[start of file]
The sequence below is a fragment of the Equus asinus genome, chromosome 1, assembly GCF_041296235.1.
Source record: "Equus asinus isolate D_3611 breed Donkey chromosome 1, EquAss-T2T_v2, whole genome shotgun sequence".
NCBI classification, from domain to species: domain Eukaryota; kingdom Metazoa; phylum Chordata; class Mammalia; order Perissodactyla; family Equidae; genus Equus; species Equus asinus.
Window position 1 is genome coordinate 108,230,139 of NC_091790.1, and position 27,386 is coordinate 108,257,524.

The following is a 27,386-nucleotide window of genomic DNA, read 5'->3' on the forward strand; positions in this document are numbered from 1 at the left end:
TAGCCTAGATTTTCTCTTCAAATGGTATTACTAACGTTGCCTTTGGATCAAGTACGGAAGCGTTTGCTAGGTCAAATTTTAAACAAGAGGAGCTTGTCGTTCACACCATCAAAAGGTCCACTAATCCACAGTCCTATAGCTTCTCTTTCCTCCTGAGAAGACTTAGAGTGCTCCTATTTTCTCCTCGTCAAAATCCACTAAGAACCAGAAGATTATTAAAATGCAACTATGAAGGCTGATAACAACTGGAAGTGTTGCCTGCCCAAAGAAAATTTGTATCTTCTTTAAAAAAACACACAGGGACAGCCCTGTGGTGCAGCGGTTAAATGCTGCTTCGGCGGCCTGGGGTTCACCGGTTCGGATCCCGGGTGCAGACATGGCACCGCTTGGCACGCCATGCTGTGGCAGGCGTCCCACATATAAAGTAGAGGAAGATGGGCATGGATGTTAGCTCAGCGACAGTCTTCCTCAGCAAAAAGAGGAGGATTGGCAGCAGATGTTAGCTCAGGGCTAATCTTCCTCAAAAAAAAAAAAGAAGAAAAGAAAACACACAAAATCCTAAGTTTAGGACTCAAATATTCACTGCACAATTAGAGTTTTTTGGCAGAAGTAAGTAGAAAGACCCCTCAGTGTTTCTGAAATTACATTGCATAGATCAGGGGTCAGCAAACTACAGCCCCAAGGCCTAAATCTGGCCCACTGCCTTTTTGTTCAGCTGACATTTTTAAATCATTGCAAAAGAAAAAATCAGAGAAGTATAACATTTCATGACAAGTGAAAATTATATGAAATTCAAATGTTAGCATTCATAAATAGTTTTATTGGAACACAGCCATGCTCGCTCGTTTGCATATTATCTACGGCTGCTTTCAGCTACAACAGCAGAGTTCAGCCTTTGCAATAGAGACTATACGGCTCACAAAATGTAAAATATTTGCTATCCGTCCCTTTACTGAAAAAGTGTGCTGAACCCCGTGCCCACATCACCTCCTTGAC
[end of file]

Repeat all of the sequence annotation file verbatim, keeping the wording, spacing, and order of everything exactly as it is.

The sequence below is a fragment of the Equus asinus genome, chromosome 1, assembly GCF_041296235.1.
Source record: "Equus asinus isolate D_3611 breed Donkey chromosome 1, EquAss-T2T_v2, whole genome shotgun sequence".
NCBI classification, from domain to species: domain Eukaryota; kingdom Metazoa; phylum Chordata; class Mammalia; order Perissodactyla; family Equidae; genus Equus; species Equus asinus.
Window position 1 is genome coordinate 108,230,139 of NC_091790.1, and position 27,386 is coordinate 108,257,524.

The following is a 27,386-nucleotide window of genomic DNA, read 5'->3' on the forward strand; positions in this document are numbered from 1 at the left end:
TAGCCTAGATTTTCTCTTCAAATGGTATTACTAACGTTGCCTTTGGATCAAGTACGGAAGCGTTTGCTAGGTCAAATTTTAAACAAGAGGAGCTTGTCGTTCACACCATCAAAAGGTCCACTAATCCACAGTCCTATAGCTTCTCTTTCCTCCTGAGAAGACTTAGAGTGCTCCTATTTTCTCCTCGTCAAAATCCACTAAGAACCAGAAGATTATTAAAATGCAACTATGAAGGCTGATAACAACTGGAAGTGTTGCCTGCCCAAAGAAAATTTGTATCTTCTTTAAAAAAACACACAGGGACAGCCCTGTGGTGCAGCGGTTAAATGCTGCTTCGGCGGCCTGGGGTTCACCGGTTCGGATCCCGGGTGCAGACATGGCACCGCTTGGCACGCCATGCTGTGGCAGGCGTCCCACATATAAAGTAGAGGAAGATGGGCATGGATGTTAGCTCAGCGACAGTCTTCCTCAGCAAAAAGAGGAGGATTGGCAGCAGATGTTAGCTCAGGGCTAATCTTCCTCAAAAAAAAAAAAGAAGAAAAGAAAACACACAAAATCCTAAGTTTAGGACTCAAATATTCACTGCACAATTAGAGTTTTTTGGCAGAAGTAAGTAGAAAGACCCCTCAGTGTTTCTGAAATTACATTGCATAGATCAGGGGTCAGCAAACTACAGCCCCAAGGCCTAAATCTGGCCCACTGCCTTTTTGTTCAGCTGACATTTTTAAATCATTGCAAAAGAAAAAATCAGAGAAGTATAACATTTCATGACAAGTGAAAATTATATGAAATTCAAATGTTAGCATTCATAAATAGTTTTATTGGAACACAGCCATGCTCGCTCGTTTGCATATTATCTACGGCTGCTTTCAGCTACAACAGCAGAGTTCAGCCTTTGCAATAGAGACTATACGGCTCACAAAATGTAAAATATTTGCTATCCGTCCCTTTACTGAAAAAGTGTGCTGAACCCCGTGCCCACATCACCTCCTTGAC